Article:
April 13, 2008

"Not one moment's wavering of trust"

My hero, John Henry Newman, rarely answered the many attacks made on him in his lifetime. But when he did, it was "shock and awe!" (One of the greatest books of both English literature and religious biography, is his Apologia Pro Vita Sua, which was written in response to a scurrilous attack on his conversion to Roman Catholicism—his first response after about twenty years of harsh criticism.)

This letter was written to The Globe, in response to the printing of a rumor that he was planning to return to the Anglican church...

I have not had one moment's wavering of trust in the Catholic Church ever since I was received into her fold. I hold, and ever have held, that her Sovereign Pontiff is the centre of unity and the Vicar of Christ; and I have ever had, and have still, an unclouded faith in her creed in all its articles; a supreme satisfaction in her worship, discipline and teaching; and an eager longing, and a hope against hope, that the many dear friends whom I have left in Protestantism may be partakers in my happiness.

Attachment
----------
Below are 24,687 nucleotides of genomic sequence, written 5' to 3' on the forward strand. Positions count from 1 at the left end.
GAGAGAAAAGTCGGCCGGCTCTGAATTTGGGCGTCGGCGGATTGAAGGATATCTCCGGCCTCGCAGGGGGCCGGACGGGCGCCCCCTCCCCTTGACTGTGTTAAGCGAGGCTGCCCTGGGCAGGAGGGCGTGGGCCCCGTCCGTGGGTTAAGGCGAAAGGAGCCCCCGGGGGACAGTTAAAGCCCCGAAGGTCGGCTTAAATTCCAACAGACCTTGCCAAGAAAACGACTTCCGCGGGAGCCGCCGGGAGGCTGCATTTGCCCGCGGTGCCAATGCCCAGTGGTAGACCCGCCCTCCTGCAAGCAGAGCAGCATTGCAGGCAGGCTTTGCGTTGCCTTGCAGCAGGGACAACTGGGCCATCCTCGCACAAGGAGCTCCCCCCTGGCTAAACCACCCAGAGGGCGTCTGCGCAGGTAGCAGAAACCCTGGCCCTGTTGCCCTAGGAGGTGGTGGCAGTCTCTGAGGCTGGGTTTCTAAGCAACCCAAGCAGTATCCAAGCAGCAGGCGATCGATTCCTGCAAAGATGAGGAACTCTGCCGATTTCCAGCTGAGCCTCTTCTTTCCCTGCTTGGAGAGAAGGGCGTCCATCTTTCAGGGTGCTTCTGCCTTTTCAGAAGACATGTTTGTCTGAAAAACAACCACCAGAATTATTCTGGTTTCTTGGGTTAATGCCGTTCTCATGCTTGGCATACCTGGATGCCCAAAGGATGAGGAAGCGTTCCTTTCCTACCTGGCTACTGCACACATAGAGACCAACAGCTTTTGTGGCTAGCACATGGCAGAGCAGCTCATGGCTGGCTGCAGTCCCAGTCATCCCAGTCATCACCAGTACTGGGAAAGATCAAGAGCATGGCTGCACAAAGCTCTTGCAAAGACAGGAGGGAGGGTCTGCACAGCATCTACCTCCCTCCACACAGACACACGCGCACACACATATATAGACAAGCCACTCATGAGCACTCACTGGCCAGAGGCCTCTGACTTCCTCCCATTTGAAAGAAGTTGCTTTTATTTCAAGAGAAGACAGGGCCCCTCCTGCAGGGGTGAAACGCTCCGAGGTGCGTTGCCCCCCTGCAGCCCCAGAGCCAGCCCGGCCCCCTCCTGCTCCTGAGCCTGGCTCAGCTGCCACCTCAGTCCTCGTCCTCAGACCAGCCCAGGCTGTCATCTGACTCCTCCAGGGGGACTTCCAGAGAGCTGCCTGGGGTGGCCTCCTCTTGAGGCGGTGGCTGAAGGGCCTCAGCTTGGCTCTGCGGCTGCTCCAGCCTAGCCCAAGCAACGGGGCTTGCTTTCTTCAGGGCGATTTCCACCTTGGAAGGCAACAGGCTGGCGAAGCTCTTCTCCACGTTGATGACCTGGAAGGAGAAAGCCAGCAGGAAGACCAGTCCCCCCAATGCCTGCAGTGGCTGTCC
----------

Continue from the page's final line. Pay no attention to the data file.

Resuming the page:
This being my state of mind, to add, as I hereby go on to do, that I have no intention, and never had any intention, of leaving the Catholic Church, and becoming a Protestant again, would be superfluous, except that Protestants are always on the look-out for some loophole or evasion in a Catholic's statement of fact. Therefore, in order to give them full satisfaction, if I can, I do hereby profess ex animo, with an absolute internal assent and consent, that Protestantism is the dreariest of possible religions; that the thought of the Anglican service makes me shiver, and the thought of the Thirty-nine Articles makes me shudder. Return to the Church of England! No; 'the net is broken and we are delivered'. I should be a consummate fool (to use a mild term) if in my old age I left "the land flowing with milk and honey" for the city of confusion and the house of bondage.

    I am, Sir,
        Your obedient servant,
            John H. Newman

I'll second all that. "The city of confusion and the house of bondage." Geez, that sounds like San Francisco...

I found the letter quoted in Louis Bouyer's Newman an Intellectual and Spiritual Biography, which i give my highest recommendation

Posted by John Weidner at April 13, 2008 5:04 AM
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